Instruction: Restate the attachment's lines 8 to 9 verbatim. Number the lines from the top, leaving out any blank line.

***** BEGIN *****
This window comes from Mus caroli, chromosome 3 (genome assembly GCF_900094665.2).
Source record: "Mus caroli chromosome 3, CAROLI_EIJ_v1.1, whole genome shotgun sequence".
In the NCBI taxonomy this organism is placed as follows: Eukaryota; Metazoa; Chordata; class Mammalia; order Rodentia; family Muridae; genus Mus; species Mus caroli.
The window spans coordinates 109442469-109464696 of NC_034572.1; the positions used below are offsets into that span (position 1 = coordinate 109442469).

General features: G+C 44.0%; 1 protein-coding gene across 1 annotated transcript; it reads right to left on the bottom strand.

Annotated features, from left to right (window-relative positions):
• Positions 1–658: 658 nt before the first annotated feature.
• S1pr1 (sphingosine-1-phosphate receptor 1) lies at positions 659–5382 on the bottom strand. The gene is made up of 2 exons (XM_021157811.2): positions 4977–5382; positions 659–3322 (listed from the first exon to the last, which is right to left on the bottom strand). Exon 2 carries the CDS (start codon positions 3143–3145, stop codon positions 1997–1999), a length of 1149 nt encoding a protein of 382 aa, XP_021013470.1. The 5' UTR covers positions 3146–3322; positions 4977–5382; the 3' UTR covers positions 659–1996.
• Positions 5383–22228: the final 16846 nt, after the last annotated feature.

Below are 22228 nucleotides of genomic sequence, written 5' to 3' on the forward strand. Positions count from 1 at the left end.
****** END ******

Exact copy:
• S1pr1 (sphingosine-1-phosphate receptor 1) lies at positions 659–5382 on the bottom strand. The gene is made up of 2 exons (XM_021157811.2): positions 4977–5382; positions 659–3322 (listed from the first exon to the last, which is right to left on the bottom strand). Exon 2 carries the CDS (start codon positions 3143–3145, stop codon positions 1997–1999), a length of 1149 nt encoding a protein of 382 aa, XP_021013470.1. The 5' UTR covers positions 3146–3322; positions 4977–5382; the 3' UTR covers positions 659–1996.
• Positions 5383–22228: the final 16846 nt, after the last annotated feature.